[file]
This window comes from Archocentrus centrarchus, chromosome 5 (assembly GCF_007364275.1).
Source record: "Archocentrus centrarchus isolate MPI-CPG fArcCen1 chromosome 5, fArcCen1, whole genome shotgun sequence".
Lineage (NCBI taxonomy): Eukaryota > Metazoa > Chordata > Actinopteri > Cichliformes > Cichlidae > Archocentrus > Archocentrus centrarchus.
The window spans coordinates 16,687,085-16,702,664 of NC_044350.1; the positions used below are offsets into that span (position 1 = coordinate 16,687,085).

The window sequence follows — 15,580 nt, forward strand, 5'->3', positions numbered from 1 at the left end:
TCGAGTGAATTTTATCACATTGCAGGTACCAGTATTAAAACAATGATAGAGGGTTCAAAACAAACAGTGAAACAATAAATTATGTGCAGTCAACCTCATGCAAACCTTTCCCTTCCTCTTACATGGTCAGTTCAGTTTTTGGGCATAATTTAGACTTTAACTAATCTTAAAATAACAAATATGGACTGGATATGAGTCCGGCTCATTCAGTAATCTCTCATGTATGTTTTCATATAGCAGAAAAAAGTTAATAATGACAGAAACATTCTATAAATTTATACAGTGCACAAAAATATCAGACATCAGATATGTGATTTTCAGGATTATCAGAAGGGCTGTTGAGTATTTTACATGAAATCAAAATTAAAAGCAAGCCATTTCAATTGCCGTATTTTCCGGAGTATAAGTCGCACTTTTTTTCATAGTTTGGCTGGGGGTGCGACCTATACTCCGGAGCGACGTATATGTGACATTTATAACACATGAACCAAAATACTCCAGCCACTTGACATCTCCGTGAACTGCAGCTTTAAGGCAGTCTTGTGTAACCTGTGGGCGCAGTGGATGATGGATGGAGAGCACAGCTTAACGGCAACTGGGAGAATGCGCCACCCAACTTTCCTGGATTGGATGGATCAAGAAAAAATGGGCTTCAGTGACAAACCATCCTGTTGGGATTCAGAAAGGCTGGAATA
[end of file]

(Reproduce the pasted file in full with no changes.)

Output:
This window comes from Archocentrus centrarchus, chromosome 5 (assembly GCF_007364275.1).
Source record: "Archocentrus centrarchus isolate MPI-CPG fArcCen1 chromosome 5, fArcCen1, whole genome shotgun sequence".
Lineage (NCBI taxonomy): Eukaryota > Metazoa > Chordata > Actinopteri > Cichliformes > Cichlidae > Archocentrus > Archocentrus centrarchus.
The window spans coordinates 16,687,085-16,702,664 of NC_044350.1; the positions used below are offsets into that span (position 1 = coordinate 16,687,085).

The window sequence follows — 15,580 nt, forward strand, 5'->3', positions numbered from 1 at the left end:
TCGAGTGAATTTTATCACATTGCAGGTACCAGTATTAAAACAATGATAGAGGGTTCAAAACAAACAGTGAAACAATAAATTATGTGCAGTCAACCTCATGCAAACCTTTCCCTTCCTCTTACATGGTCAGTTCAGTTTTTGGGCATAATTTAGACTTTAACTAATCTTAAAATAACAAATATGGACTGGATATGAGTCCGGCTCATTCAGTAATCTCTCATGTATGTTTTCATATAGCAGAAAAAAGTTAATAATGACAGAAACATTCTATAAATTTATACAGTGCACAAAAATATCAGACATCAGATATGTGATTTTCAGGATTATCAGAAGGGCTGTTGAGTATTTTACATGAAATCAAAATTAAAAGCAAGCCATTTCAATTGCCGTATTTTCCGGAGTATAAGTCGCACTTTTTTTCATAGTTTGGCTGGGGGTGCGACCTATACTCCGGAGCGACGTATATGTGACATTTATAACACATGAACCAAAATACTCCAGCCACTTGACATCTCCGTGAACTGCAGCTTTAAGGCAGTCTTGTGTAACCTGTGGGCGCAGTGGATGATGGATGGAGAGCACAGCTTAACGGCAACTGGGAGAATGCGCCACCCAACTTTCCTGGATTGGATGGATCAAGAAAAAATGGGCTTCAGTGACAAACCATCCTGTTGGGATTCAGAAAGGCTGGAATA